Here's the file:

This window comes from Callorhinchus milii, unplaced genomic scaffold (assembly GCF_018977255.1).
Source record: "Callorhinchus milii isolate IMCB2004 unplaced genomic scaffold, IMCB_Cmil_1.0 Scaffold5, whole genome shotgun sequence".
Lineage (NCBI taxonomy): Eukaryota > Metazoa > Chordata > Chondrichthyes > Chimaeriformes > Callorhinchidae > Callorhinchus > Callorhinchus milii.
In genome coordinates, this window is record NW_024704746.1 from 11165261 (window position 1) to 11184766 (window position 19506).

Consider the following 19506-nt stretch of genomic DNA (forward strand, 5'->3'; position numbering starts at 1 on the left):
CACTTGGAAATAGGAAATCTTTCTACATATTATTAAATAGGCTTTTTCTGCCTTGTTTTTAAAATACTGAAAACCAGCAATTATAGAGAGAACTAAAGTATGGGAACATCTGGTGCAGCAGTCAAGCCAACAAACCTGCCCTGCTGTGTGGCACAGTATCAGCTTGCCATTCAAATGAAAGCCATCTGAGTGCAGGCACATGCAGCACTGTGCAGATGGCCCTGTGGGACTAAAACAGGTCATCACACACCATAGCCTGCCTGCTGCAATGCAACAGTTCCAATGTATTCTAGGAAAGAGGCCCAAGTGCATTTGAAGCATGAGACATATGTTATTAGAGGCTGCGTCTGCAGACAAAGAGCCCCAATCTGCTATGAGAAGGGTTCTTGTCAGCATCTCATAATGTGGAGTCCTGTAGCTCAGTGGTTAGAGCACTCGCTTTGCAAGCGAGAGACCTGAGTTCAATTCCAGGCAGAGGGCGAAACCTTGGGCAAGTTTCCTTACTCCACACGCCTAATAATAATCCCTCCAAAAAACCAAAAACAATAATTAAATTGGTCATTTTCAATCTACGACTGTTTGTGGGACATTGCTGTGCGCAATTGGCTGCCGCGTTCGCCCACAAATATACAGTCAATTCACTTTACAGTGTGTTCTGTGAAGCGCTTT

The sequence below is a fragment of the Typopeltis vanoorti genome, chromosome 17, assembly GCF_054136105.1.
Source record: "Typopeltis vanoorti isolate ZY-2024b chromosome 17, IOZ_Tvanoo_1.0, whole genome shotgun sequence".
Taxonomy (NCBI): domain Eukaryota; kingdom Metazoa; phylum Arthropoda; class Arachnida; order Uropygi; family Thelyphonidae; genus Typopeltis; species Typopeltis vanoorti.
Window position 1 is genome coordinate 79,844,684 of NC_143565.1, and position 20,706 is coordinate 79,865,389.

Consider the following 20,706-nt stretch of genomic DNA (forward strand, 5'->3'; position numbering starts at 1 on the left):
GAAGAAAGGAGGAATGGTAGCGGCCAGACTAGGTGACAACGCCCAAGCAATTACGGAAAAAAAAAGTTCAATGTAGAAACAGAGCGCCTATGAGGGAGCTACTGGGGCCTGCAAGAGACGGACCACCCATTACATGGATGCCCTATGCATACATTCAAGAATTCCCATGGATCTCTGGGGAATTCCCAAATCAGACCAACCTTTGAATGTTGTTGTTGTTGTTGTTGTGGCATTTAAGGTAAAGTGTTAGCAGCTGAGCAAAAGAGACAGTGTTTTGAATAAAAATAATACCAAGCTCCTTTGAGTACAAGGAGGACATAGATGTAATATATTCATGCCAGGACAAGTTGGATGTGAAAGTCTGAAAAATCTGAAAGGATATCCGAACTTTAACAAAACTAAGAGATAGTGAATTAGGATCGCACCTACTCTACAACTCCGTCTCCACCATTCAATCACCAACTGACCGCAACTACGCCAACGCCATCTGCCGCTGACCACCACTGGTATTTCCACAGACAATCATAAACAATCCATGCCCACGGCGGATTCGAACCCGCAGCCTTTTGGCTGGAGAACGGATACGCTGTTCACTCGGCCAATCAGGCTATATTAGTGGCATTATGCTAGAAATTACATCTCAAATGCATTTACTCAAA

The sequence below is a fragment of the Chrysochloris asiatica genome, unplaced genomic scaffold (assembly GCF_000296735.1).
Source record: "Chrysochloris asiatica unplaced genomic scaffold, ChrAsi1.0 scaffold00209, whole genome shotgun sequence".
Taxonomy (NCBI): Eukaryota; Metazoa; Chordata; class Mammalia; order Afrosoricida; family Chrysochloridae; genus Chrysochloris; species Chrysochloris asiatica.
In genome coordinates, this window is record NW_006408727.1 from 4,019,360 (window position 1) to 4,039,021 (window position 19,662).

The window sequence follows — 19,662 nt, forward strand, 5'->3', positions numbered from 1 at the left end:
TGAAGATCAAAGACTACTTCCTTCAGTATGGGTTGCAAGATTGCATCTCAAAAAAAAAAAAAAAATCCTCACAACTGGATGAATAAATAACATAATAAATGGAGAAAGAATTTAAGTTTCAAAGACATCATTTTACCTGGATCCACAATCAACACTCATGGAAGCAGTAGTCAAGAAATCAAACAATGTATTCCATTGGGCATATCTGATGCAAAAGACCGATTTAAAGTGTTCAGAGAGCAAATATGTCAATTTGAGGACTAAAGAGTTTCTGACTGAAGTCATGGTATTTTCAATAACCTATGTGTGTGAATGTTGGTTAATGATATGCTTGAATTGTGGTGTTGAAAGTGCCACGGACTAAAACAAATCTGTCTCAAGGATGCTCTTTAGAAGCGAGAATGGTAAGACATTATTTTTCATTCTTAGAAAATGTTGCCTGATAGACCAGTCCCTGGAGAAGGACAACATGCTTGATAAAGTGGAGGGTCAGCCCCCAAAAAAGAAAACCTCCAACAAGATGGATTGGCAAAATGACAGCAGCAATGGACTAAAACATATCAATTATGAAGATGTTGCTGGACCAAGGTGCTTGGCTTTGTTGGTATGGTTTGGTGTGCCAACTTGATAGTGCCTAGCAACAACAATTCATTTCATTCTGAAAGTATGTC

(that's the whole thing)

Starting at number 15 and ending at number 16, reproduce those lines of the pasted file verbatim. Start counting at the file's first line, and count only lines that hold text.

Taxonomy (NCBI): Eukaryota; Metazoa; Chordata; class Mammalia; order Afrosoricida; family Chrysochloridae; genus Chrysochloris; species Chrysochloris asiatica.
In genome coordinates, this window is record NW_006408727.1 from 4,019,360 (window position 1) to 4,039,021 (window position 19,662).